Serving the High Plains

City votes to end contract with Sunny505

The Tucumcari City Commission voted Thursday to end the city’s contract with Sunny505, an Albuquerque advertising and marketing firm, after the recommendation of the city’s lodgers tax board.

The commission voted 4-1 to drop the contract, with District 4 Commissioner Chris Arias voting “no” and Mayor Ruth Ann Litchfield reluctantly voting “yes,” to support the advice of the lodgers tax board.

City manager Britt Lusk defended Sunny505's performance, saying its efforts had resulted in significant growth in gross receipts tax and lodgers tax revenues during its two-year involvement with the city.

In 2019, Lusk said, lodgers tax receipts increased by 7% from 2018 collections. Over 10 years, he said, lodgers tax receipts have increased by 38%.

On Feb. 3, the Tucumcari Lodgers Tax Advisory Board unanimously voted to recommend the city commission not renew its contract with Sunny505, citing long-simmering dissatisfaction with the company.

The board also unanimously recommended the city not put out a request for proposals for a new marketing firm. Instead, board Chairman Larry Smith suggested the formation of a local tourism committee that would report to the board and city commission. The committee, Smith said, would “get back to basics” on its tourism efforts and try to form a more cohesive brand for the city.

The lodgers tax board complained that billboards that used the New Mexico True branding rendered the word “Tucumcari” too small to be seen by interstate highway drivers.

Further, board members complained, Sunny505 efforts favored First Street lodgings over those along Route 66, and singled out one motel and one restaurant, when there are others in town.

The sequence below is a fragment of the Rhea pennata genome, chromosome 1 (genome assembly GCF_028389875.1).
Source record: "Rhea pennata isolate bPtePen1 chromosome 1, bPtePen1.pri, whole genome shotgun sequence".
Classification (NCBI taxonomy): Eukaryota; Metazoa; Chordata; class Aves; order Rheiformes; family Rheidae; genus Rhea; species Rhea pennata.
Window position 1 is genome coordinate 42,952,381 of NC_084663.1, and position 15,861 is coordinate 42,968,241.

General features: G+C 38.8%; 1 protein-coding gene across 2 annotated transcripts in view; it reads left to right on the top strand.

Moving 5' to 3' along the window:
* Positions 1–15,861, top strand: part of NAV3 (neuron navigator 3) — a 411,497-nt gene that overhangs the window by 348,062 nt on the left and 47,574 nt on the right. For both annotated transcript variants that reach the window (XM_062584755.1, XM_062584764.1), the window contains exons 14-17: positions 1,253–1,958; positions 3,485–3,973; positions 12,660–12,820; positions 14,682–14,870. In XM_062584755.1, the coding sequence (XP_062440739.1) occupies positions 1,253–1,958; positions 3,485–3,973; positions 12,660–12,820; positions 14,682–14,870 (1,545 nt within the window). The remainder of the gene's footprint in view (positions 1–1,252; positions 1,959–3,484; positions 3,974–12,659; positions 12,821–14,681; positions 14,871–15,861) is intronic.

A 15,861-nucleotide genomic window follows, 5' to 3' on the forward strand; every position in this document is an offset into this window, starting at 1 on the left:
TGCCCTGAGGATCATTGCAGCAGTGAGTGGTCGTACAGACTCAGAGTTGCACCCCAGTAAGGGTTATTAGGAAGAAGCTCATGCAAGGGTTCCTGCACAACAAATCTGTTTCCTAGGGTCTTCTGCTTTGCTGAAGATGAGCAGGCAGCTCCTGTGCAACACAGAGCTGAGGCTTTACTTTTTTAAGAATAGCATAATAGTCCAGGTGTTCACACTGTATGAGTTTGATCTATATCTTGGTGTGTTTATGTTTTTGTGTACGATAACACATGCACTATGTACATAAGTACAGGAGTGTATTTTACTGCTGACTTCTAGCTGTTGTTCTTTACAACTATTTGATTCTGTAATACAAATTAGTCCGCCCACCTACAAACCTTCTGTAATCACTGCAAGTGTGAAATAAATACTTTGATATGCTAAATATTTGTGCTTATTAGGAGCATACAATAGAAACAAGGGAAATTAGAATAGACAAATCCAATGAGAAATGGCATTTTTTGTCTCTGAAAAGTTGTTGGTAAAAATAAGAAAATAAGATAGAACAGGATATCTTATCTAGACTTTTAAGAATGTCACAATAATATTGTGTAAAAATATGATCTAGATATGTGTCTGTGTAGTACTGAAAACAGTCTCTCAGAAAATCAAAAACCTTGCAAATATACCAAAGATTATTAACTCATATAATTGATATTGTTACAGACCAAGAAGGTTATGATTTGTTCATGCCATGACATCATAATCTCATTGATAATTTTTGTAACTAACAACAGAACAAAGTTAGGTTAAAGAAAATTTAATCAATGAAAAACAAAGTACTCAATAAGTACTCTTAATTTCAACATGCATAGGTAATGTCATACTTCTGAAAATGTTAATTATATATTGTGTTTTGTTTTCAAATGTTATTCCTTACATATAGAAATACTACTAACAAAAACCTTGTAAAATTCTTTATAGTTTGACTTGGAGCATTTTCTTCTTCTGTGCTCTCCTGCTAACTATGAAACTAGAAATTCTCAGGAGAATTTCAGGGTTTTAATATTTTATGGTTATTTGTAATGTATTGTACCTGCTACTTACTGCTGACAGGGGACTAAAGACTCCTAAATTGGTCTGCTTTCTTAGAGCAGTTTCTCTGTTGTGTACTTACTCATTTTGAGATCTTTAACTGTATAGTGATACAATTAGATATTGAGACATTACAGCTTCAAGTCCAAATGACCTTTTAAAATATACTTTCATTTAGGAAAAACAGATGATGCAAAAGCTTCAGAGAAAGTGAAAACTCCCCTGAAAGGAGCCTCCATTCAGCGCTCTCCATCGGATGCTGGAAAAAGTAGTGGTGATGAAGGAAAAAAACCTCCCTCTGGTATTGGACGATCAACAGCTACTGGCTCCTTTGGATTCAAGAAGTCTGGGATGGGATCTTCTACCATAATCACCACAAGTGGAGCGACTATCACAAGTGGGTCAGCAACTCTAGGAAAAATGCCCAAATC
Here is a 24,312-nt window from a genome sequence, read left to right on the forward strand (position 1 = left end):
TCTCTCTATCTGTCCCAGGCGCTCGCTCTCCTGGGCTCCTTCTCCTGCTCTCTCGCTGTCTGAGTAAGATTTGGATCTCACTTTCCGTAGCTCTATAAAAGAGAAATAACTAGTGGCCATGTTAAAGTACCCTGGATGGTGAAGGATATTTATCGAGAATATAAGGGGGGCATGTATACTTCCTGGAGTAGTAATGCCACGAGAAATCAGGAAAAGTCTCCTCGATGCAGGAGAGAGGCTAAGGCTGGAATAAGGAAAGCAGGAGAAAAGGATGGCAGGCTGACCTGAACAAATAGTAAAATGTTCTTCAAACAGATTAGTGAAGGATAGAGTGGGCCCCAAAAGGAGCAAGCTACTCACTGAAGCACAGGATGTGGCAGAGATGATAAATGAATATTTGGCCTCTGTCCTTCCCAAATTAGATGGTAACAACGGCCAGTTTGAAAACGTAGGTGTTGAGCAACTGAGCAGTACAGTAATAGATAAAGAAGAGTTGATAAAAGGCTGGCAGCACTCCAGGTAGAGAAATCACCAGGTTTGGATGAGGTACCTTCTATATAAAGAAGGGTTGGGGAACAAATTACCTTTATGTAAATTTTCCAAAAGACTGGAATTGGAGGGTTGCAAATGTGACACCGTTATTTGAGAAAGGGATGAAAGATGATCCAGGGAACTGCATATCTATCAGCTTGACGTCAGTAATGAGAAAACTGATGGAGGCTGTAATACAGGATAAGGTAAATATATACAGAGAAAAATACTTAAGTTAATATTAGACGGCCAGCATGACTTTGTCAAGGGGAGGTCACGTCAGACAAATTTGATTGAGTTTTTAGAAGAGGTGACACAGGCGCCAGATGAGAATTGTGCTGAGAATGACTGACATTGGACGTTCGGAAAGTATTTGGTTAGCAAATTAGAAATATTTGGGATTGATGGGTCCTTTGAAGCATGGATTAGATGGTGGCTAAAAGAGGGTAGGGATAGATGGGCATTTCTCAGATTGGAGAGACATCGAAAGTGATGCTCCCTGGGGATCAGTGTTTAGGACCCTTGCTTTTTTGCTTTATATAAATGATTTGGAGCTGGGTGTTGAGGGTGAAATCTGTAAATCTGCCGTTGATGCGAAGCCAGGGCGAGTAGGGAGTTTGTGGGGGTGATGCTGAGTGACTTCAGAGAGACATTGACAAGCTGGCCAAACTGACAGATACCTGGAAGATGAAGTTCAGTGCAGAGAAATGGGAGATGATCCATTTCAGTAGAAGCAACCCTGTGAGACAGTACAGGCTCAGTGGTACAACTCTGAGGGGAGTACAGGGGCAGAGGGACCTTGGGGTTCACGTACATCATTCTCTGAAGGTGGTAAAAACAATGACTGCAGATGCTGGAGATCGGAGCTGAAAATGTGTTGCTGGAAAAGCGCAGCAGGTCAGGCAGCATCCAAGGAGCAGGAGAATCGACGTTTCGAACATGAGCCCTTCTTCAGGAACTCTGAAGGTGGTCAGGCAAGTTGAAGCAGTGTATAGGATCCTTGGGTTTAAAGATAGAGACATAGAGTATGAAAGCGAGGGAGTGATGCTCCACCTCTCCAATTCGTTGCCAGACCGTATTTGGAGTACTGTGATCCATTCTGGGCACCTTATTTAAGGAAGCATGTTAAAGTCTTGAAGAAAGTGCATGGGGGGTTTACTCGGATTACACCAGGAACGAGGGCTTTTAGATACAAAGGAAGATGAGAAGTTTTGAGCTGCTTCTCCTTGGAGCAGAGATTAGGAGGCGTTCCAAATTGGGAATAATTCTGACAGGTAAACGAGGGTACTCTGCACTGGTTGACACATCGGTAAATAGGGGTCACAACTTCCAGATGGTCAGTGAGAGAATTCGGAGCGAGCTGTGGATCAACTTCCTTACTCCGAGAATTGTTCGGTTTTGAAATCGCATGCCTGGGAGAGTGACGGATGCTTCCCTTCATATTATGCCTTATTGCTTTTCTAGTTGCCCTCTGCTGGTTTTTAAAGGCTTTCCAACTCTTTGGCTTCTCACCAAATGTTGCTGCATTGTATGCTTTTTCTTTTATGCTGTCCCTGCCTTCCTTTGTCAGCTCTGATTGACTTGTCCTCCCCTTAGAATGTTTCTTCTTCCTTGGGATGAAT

On Thursday, Lusk reminded the commission that Sunny505 “works to market the city,” not the lodgers tax board

By emphasizing a very well-known motel and restaurant in the city, Lusk said, Sunny505's advertising was a benefit.

“We have to play to our strengths,” he said.

Individual businesses, he said, still are responsible for their marketing efforts.

Arias defended Sunny505 for making heavy use of online media.

“Back in the 1980s,” he said, “we didn’t have the technology that that Sunny505 is using.”

“We can’t afford to put all our eggs in one basket,” he added, referring to billboard advertising.

Duplantis countered by saying the city should use its citizens for marketing.

“They love this place,” he said. “You can promote your home better than your neighbor can.”

At a public work session before Thursday’s regular meeting, Andrea Lawrence, a marketing specialist for the New Mexico Department of Tourism, told the commission Quay County’s tourism industry had increased by $1.5 million over five years. Tourism jobs had increased by 5.8% over the same period, and tourism and related jobs in Tucumcari accounted for $32.2 million in payrolls.

Lawrence said the department has matched more than the one-to-one spending in the county, she said.

“It’s more like 1.14 to 1, “ she said.

County advertising, she said, focuses on images.

“If you don’t have an image on Craigslist,” she said, “you get nowhere.”